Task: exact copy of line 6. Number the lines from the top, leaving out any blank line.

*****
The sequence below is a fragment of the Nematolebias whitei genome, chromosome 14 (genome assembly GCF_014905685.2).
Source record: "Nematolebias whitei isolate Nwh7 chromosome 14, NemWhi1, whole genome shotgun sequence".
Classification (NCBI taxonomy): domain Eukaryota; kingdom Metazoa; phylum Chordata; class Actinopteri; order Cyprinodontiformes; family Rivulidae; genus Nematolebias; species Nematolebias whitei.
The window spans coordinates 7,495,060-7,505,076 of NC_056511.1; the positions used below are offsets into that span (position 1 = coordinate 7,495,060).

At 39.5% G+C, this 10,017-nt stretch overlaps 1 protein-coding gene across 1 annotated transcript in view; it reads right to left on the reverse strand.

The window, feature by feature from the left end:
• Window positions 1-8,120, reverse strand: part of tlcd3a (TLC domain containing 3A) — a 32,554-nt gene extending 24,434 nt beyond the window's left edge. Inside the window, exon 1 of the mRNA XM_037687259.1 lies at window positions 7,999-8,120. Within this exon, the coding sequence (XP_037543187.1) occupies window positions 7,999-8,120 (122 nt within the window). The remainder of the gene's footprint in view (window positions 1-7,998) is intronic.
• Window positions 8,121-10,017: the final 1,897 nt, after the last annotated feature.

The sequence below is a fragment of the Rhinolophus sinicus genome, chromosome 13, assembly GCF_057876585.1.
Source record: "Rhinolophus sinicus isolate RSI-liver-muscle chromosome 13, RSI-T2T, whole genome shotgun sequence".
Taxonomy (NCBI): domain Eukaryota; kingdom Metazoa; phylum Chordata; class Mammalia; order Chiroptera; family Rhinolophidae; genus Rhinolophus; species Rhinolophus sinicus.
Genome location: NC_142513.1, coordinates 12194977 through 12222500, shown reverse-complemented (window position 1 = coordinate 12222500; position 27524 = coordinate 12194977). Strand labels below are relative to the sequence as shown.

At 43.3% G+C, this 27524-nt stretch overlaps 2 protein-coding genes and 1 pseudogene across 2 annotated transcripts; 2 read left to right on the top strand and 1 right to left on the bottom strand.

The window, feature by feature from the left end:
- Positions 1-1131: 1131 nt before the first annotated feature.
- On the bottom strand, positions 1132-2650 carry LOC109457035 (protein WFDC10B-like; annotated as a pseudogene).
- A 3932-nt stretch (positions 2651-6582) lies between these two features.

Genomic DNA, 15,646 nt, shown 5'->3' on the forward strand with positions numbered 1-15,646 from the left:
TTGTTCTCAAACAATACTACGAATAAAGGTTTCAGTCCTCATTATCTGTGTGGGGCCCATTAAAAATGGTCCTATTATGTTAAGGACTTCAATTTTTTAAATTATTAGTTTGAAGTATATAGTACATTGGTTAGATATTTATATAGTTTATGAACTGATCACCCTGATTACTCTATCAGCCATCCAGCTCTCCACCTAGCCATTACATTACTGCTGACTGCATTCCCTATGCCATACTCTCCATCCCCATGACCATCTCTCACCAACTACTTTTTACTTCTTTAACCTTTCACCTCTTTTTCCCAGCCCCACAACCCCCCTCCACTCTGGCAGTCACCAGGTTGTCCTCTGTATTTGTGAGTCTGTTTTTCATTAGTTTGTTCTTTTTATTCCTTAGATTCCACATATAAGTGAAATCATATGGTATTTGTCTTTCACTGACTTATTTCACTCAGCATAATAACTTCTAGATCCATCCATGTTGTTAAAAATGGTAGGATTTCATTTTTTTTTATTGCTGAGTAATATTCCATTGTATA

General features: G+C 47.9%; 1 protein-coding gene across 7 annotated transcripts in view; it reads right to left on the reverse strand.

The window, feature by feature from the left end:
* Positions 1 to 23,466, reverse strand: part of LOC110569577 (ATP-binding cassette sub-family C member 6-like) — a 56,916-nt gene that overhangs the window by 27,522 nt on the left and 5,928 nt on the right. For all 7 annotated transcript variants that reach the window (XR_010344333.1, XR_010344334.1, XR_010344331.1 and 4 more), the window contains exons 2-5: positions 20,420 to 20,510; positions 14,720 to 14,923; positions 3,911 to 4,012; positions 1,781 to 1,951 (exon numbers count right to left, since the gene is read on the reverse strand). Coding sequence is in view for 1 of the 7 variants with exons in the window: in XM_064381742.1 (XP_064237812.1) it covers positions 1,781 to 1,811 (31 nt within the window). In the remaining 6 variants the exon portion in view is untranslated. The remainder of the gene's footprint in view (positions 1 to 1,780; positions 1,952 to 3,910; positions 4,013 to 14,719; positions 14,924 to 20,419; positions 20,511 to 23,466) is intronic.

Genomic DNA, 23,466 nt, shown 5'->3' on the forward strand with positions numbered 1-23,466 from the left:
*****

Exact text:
The window, feature by feature from the left end: